Giant Hamster

Huge monstrosity, chaotic evil

Armor Class 16 (natural armor)
Hit Points 189 (18d12 + 72)
Speed 40 ft., burrow 20 ft.

22 (+6) 12 (+1) 19 (+4) 11 (+0) 14 (+2) 8 (-1)

Skills Survival +7
Damage Resistances bludgeoning, piercing, and slashing from nonmagical weapons
Damage Immunities poison
Condition Immunities charmed, exhaustion, frightened
Senses darkvision 60 ft., passive Perception 12
Challenge 15 (13,000 XP)

Special Traits

  • Magic Resistance. The giant hamster has advantage on saving throws against spells and other magical effects.
  • Radioactive Aura. Creatures who enter or begin their turn within 10 feet of the giant hamster take 7 (2d6) necrotic damage and must make a successful DC 15 Constitution saving throw or be poisoned for 1 minute. A poisoned creature can repeat the saving throw at the end of each of its turns, ending the effect on a success. If the saving throw is successful, or the effect ends for it, the creature is immune to being poisoned by the giant hamster’s aura for 24 hours, but not to further necrotic damage.
  • Siege Monster. The giant hamster deals double damage to objects and structures.


  • Multiattack. The giant hamster makes one bite attack and two claw attacks.
  • Bite. Melee Weapon Attack: +11 to hit, reach 5 ft., one target. Hit: 15 (2d8 + 6) piercing damage and the target is grappled (escape DC 17). Until this grapple ends, the target is restrained and the hamster can’t bite another target.
  • Claw. Melee Weapon Attack: +11 to hit, reach 10 ft., one target. Hit: 16 (3d6 + 6) slashing damage.
  • Energy Ray (Recharge 5-6). The giant hamster fires a ray of energy from its eyes in a 60-foot line that is 5 feet wide. Creatures in the area must succeed on a DC 15 Constitution saving throw or take 54 (12d8) necrotic damage and be sickened for 1 minute. While sickened, a creature reduces its maximum hit points by 5 at the start of each of its turns. Magic such as lesser restoration can cure the sickened effect early.
  • Swallow. One grappled creature must make a DC 17 Strength saving throw or it is swallowed and the grapple ends. While swallowed, the creature is blinded and restrained, it has total cover against attacks and other effects outside the hamster, and it takes 14 (4d6) acid damage and 14 (4d6) necrotic damage at the start of each of the hamster’s turns. If the hamster takes 25 damage or more on a single turn from a creature inside it, the hamster must succeed on a DC 25 Constitution saving throw at the end of that turn or regurgitate all swallowed creatures, which fall prone in a space within 10 feet of it. If the hamster dies, a swallowed creature is no longer restrained by it and can escape from the corpse using 15 feet of movement, exiting prone.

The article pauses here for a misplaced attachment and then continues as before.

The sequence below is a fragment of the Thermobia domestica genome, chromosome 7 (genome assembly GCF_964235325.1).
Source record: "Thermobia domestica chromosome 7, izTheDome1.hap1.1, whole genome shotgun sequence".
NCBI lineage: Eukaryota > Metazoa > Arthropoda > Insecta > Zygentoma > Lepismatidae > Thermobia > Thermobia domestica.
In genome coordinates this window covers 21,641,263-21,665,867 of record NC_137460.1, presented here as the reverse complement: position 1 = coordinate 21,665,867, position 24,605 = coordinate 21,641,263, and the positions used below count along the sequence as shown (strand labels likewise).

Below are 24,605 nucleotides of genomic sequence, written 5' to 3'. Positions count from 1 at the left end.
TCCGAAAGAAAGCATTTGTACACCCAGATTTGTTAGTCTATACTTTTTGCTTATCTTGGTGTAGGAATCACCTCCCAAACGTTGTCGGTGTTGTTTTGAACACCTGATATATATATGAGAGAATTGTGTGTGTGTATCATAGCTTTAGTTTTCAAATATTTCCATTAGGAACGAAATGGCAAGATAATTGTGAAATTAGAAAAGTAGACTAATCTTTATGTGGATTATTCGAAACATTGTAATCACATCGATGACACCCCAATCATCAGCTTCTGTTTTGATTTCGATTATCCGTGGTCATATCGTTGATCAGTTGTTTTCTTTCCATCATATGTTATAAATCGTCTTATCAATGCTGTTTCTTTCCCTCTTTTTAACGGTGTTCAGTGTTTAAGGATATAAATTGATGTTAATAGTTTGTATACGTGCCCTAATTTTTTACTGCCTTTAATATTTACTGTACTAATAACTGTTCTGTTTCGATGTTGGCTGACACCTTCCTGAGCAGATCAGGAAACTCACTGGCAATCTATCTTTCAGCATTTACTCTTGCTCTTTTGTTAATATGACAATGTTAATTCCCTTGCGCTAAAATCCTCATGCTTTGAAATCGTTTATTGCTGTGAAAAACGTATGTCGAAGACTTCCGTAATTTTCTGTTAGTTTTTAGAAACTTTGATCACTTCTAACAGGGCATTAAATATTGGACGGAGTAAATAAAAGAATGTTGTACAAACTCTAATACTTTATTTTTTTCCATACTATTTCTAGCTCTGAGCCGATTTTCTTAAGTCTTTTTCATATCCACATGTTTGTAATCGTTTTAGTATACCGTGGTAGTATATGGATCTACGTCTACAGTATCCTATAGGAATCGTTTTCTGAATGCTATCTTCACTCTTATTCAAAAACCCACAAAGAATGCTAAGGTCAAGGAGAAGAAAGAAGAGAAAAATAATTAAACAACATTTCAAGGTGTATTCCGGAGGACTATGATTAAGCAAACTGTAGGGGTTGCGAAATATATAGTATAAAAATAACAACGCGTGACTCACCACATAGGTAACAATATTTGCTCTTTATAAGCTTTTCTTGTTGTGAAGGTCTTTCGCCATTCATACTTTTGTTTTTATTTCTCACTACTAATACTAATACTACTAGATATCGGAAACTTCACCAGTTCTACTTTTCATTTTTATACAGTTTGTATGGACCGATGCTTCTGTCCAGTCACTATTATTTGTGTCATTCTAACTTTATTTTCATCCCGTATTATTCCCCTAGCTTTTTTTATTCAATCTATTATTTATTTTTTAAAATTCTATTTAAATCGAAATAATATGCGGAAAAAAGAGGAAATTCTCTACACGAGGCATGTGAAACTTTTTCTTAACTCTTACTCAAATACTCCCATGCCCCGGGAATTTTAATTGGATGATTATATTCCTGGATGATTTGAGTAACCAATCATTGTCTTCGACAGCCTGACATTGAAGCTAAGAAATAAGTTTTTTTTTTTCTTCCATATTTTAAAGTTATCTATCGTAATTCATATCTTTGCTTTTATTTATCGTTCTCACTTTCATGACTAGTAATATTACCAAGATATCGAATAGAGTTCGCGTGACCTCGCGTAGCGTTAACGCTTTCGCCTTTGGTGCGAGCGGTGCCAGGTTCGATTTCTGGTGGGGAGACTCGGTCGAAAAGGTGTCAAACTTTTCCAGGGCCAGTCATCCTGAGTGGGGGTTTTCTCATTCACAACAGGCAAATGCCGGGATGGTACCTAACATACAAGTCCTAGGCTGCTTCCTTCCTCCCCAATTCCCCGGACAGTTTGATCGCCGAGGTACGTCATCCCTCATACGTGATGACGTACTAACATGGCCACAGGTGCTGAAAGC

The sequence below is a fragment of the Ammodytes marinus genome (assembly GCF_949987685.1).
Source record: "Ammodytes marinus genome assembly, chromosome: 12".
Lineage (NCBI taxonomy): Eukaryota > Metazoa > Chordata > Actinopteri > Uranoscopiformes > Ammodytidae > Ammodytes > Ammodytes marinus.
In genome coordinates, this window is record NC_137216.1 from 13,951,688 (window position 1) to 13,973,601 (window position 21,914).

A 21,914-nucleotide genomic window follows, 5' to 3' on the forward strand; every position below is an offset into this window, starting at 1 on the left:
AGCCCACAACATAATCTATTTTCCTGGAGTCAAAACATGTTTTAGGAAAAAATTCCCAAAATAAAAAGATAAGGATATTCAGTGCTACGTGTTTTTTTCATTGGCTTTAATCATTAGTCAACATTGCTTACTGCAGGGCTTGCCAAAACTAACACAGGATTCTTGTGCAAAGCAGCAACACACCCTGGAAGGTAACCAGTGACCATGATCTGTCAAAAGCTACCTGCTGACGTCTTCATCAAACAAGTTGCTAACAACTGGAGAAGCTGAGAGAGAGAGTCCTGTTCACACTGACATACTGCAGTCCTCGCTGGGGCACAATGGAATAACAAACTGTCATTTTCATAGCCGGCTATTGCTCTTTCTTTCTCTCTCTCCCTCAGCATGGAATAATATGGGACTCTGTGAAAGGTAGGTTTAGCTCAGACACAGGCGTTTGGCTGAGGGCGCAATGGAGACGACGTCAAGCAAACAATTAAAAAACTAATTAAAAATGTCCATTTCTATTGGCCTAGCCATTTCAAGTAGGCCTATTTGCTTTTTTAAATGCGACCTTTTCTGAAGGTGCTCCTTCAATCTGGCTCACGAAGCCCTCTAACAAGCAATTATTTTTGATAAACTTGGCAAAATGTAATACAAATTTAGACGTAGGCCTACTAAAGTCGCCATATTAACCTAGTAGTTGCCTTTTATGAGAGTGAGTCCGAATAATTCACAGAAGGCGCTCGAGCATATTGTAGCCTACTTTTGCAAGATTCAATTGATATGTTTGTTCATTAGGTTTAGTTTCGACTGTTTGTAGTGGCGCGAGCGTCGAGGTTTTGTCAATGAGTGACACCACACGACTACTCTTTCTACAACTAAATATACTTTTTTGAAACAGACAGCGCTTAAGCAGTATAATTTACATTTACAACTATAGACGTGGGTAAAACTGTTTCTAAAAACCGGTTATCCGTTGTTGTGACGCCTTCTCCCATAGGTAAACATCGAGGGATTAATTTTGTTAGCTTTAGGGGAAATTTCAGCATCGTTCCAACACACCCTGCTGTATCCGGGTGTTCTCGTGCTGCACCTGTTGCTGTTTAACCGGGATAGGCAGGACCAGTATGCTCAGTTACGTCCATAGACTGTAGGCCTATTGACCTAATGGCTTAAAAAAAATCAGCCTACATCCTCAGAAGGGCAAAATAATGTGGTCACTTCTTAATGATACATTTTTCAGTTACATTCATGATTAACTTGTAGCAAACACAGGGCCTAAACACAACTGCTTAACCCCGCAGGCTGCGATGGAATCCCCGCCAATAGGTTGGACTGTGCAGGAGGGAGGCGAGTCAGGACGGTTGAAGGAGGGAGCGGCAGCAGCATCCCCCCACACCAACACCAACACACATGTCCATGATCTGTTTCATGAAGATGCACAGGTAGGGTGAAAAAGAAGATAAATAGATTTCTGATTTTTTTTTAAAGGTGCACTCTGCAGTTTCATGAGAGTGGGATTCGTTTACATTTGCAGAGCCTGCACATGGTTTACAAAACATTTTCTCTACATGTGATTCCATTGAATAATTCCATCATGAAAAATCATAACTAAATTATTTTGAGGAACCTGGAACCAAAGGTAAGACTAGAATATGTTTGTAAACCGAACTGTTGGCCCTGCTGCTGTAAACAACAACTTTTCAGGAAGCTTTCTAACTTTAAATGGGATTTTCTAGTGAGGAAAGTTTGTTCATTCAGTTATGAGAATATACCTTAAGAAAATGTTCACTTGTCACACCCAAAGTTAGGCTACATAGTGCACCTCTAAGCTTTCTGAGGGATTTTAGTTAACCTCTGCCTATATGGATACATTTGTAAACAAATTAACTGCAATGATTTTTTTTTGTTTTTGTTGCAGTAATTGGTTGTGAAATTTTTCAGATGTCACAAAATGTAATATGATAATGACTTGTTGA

A green aura surrounds this enormous creature, which resembles nothing other than a bloodthirsty hamster. Its eyes blaze with monstrous hunger.

None know the origin of this terrifying creature, save that its coming brings nothing but sickness and death. Creatures who encounter the giant hamster are chased until they collapse from exhaustion, after which they are devoured. Even if a creature decides to fight the hamster dead on, the hamster’s very existence weakens the defenders.

No matter how many humanoids the giant hamster eats, its hunger is never sated. It seeks specifically bipedal prey, but will not turn away a free meal if it is a beast or even a fiend or undead. Towns and cities are not free of the giant hamster’s predations. In fact, it often seeks out these conglomerations of morsels as easy targets.

Eventually, it moves on after all the townsfolk have either been devoured or fled.

Section 15: Copyright Notice

Tome of Horrors © 2018, Frog God Games, LLC; Authors: Kevin Baase, Erica Balsley, John “Pexx” Barnhouse, Christopher Bishop, Casey Christofferson, Jim Collura, Andrea Costantini, Jayson ‘Rocky’ Gardner, Zach Glazar, Meghan Greene, Scott Greene, Lance Hawvermale, Travis Hawvermale, Ian S. Johnston, Bill Kenower, Patrick Lawinger, Rhiannon Louve, Ian McGarty, Edwin Nagy, James Patterson, Nathan Paul, Patrick N. Pilgrim, Clark Peterson, Anthony Pryor, Greg Ragland, Robert Schwalb, G. Scott Swift, Greg A. Vaughan, and Bill Webb